Sauber announced on Monday morning that it had secured a major new partnership with Russian firms the Investment Corporation International Fund, the State Fund of Development of Northwest Russian Federation and the International Institute of Aviation Technologies.
As part of the deal, 17-year-old Formula Renault 3.5 racer Sirotkin will be placed onto a development programme that it is hoped will lead to him racing in F1 in the future - potentially as early as next year.
This is part of a desire to develop F1 in Russia with the country's first race in Sochi due to take place in 2014.
Sirotkin will not appear in this week's young driver test at Silverstone, with the squad sticking to its original plan to run Robin Frijns and Kimya Sato as well as race driver Nico Hulkenberg.
Sirotkin is the son of Oleg Sirotkin, who heads up the International Institute of Aviation Technologies.
"The partnership includes further activities for the promotion of the inaugural Formula 1 Grand Prix in Sochi in 2014 and attracting the talented young Russian generation towards motorsport," added the statement.
"In particular, a development programme will be set up for the Russian driver Sergey Sirotkin to prepare him as a racing driver for the team in 2014."
Glenn Freeman, Formula Renault 3.5 correspondent (@glenn_autosport)
Sergey Sirotkin has been a bit of a surprise package in Formula Renault 3.5 this year.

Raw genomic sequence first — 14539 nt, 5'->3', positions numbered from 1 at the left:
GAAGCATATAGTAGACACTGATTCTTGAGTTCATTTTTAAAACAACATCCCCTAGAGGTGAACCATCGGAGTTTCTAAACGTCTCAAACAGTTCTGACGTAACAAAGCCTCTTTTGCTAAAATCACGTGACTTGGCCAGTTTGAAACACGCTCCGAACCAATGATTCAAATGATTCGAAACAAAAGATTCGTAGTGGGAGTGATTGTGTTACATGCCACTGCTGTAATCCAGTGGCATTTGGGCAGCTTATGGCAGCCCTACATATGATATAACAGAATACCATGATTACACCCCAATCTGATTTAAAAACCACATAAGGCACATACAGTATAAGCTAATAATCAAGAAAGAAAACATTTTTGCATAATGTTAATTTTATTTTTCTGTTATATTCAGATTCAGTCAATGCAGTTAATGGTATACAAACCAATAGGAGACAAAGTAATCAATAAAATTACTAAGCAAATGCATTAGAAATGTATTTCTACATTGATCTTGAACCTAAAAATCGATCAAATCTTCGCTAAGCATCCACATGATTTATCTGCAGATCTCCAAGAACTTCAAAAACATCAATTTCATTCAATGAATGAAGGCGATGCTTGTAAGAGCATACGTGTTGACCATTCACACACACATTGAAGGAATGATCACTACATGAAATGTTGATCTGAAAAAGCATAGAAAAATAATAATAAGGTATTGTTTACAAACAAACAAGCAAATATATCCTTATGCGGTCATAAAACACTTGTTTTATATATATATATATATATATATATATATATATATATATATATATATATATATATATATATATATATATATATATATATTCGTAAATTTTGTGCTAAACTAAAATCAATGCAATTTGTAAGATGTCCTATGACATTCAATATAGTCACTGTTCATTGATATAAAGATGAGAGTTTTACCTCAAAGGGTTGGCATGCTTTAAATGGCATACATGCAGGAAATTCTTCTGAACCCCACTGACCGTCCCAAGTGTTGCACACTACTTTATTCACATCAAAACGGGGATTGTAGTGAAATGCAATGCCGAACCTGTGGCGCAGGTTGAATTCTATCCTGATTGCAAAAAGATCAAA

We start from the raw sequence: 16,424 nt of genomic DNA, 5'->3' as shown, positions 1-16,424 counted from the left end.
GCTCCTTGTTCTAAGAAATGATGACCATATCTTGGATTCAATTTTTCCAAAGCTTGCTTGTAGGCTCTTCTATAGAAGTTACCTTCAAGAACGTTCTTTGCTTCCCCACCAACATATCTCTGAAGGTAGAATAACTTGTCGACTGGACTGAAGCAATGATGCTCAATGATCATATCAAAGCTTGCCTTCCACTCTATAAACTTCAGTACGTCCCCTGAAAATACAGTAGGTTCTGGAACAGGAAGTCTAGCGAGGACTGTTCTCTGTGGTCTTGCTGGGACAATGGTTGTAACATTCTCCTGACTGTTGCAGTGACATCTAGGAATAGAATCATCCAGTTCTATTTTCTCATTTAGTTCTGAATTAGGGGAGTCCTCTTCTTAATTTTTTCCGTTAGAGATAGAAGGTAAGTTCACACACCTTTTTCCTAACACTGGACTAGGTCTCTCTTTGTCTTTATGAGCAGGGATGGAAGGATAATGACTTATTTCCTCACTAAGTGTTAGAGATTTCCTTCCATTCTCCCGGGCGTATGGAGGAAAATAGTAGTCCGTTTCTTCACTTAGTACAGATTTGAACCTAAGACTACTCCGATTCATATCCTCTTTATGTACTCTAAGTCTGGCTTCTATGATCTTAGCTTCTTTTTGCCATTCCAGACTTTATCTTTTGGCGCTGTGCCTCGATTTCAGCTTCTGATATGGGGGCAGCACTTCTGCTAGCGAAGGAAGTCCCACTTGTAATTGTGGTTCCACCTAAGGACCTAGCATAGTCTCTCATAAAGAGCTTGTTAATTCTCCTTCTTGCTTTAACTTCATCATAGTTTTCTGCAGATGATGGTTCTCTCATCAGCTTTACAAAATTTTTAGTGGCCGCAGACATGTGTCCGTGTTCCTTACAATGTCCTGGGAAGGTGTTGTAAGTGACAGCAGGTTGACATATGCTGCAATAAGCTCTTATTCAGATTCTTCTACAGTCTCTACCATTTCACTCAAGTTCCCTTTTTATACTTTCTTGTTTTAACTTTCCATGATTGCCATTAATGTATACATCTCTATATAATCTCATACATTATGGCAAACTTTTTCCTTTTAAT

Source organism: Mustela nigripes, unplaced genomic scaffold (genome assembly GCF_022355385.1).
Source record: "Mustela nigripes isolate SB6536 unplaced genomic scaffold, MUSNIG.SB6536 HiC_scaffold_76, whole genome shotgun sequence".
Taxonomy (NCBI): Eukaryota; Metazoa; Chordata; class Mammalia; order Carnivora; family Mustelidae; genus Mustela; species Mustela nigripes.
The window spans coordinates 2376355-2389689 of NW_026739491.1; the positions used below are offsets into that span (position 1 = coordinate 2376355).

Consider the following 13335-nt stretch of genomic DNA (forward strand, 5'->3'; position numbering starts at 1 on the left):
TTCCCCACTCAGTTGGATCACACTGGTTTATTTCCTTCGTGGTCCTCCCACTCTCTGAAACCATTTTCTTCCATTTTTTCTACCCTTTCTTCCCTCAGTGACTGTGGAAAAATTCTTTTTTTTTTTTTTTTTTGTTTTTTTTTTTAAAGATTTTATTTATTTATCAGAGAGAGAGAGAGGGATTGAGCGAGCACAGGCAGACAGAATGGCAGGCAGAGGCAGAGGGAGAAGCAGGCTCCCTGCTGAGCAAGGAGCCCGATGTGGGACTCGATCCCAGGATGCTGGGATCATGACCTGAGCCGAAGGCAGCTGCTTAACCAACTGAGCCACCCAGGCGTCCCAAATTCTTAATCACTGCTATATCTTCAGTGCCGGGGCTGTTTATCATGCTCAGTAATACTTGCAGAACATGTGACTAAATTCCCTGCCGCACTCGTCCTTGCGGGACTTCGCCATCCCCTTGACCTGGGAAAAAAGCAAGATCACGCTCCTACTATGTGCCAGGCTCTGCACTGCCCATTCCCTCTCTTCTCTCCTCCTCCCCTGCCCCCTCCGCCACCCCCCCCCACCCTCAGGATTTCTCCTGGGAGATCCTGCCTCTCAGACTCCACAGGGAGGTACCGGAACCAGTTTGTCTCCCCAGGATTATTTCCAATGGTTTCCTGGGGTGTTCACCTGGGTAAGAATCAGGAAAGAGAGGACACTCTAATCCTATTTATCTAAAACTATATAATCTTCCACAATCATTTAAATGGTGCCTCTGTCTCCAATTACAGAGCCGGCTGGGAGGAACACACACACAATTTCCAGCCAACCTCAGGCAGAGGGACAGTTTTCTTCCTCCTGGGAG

At only 17 years old he is younger than plenty of the drivers in the supporting Formula Renault 2.0 Eurocup. And it is probably a combination of that inexperience and his ISR team's occasional inconsistency that has led to some patchy results.
But out of eight FR3.5 races this year, Sirotkin has qualified in the top six five times, and he currently lies eighth in the standings.
The bare facts of his start to life at this level of the single-seater ladder suggest that he has the potential to make more of a splash than several of his countrymen.
But fast-tracking him to Formula 1 next year to make his debut at 18 would be a huge risk.
Surely, if Sirotkin has as much talent as some of those who have witnessed the early stages of his career believe, the best way to maximise his chances of showing that in F1 is to give him a proper schooling in the categories below.
The teenager has time on his side. But what is more important? To have a Russian - even one who is not ready - on the grid for the country's first grand prix next year, or to make sure that the next Rusian F1 driver is capable of doing his country proud?
Sirotkin could be the driver to make the impact Russia has been waiting for in single seater racing. But it would be unfair to risk wasting his potential by rushing him to the top.
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